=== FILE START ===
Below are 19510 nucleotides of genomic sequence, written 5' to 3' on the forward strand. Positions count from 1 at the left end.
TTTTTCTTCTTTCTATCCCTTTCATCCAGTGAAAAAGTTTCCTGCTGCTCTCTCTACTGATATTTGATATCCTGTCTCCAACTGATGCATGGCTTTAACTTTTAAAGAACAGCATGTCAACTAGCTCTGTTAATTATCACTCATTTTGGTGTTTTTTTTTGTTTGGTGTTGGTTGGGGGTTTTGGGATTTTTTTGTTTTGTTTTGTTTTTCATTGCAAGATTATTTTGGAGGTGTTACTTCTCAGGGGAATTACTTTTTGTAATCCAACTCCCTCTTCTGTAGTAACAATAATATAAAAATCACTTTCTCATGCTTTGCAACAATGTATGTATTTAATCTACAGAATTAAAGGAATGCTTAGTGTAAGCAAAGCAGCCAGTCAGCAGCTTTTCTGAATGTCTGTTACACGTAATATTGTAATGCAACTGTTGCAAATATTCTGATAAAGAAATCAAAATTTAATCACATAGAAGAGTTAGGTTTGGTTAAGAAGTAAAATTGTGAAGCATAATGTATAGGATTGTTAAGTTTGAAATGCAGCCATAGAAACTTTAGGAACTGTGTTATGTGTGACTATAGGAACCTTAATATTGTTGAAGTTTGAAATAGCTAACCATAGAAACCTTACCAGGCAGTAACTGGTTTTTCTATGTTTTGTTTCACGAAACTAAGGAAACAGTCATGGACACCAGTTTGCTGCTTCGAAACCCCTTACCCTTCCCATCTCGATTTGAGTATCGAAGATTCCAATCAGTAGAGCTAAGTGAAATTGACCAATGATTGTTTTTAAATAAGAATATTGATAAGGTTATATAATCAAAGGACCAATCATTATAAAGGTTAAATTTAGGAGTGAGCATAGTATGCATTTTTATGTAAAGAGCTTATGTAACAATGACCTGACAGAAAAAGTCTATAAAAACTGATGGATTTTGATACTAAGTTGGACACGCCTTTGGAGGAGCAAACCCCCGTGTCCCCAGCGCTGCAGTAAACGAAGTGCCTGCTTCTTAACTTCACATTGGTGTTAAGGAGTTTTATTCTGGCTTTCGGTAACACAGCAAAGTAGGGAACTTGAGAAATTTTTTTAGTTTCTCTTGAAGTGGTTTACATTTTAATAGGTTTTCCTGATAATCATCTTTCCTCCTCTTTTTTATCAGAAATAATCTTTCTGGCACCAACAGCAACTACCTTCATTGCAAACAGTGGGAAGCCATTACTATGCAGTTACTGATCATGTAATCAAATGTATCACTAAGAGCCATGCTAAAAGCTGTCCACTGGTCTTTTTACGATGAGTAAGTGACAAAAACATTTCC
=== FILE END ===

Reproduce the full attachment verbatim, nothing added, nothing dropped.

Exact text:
Below are 19510 nucleotides of genomic sequence, written 5' to 3' on the forward strand. Positions count from 1 at the left end.
TTTTTCTTCTTTCTATCCCTTTCATCCAGTGAAAAAGTTTCCTGCTGCTCTCTCTACTGATATTTGATATCCTGTCTCCAACTGATGCATGGCTTTAACTTTTAAAGAACAGCATGTCAACTAGCTCTGTTAATTATCACTCATTTTGGTGTTTTTTTTTGTTTGGTGTTGGTTGGGGGTTTTGGGATTTTTTTGTTTTGTTTTGTTTTTCATTGCAAGATTATTTTGGAGGTGTTACTTCTCAGGGGAATTACTTTTTGTAATCCAACTCCCTCTTCTGTAGTAACAATAATATAAAAATCACTTTCTCATGCTTTGCAACAATGTATGTATTTAATCTACAGAATTAAAGGAATGCTTAGTGTAAGCAAAGCAGCCAGTCAGCAGCTTTTCTGAATGTCTGTTACACGTAATATTGTAATGCAACTGTTGCAAATATTCTGATAAAGAAATCAAAATTTAATCACATAGAAGAGTTAGGTTTGGTTAAGAAGTAAAATTGTGAAGCATAATGTATAGGATTGTTAAGTTTGAAATGCAGCCATAGAAACTTTAGGAACTGTGTTATGTGTGACTATAGGAACCTTAATATTGTTGAAGTTTGAAATAGCTAACCATAGAAACCTTACCAGGCAGTAACTGGTTTTTCTATGTTTTGTTTCACGAAACTAAGGAAACAGTCATGGACACCAGTTTGCTGCTTCGAAACCCCTTACCCTTCCCATCTCGATTTGAGTATCGAAGATTCCAATCAGTAGAGCTAAGTGAAATTGACCAATGATTGTTTTTAAATAAGAATATTGATAAGGTTATATAATCAAAGGACCAATCATTATAAAGGTTAAATTTAGGAGTGAGCATAGTATGCATTTTTATGTAAAGAGCTTATGTAACAATGACCTGACAGAAAAAGTCTATAAAAACTGATGGATTTTGATACTAAGTTGGACACGCCTTTGGAGGAGCAAACCCCCGTGTCCCCAGCGCTGCAGTAAACGAAGTGCCTGCTTCTTAACTTCACATTGGTGTTAAGGAGTTTTATTCTGGCTTTCGGTAACACAGCAAAGTAGGGAACTTGAGAAATTTTTTTAGTTTCTCTTGAAGTGGTTTACATTTTAATAGGTTTTCCTGATAATCATCTTTCCTCCTCTTTTTTATCAGAAATAATCTTTCTGGCACCAACAGCAACTACCTTCATTGCAAACAGTGGGAAGCCATTACTATGCAGTTACTGATCATGTAATCAAATGTATCACTAAGAGCCATGCTAAAAGCTGTCCACTGGTCTTTTTACGATGAGTAAGTGACAAAAACATTTCC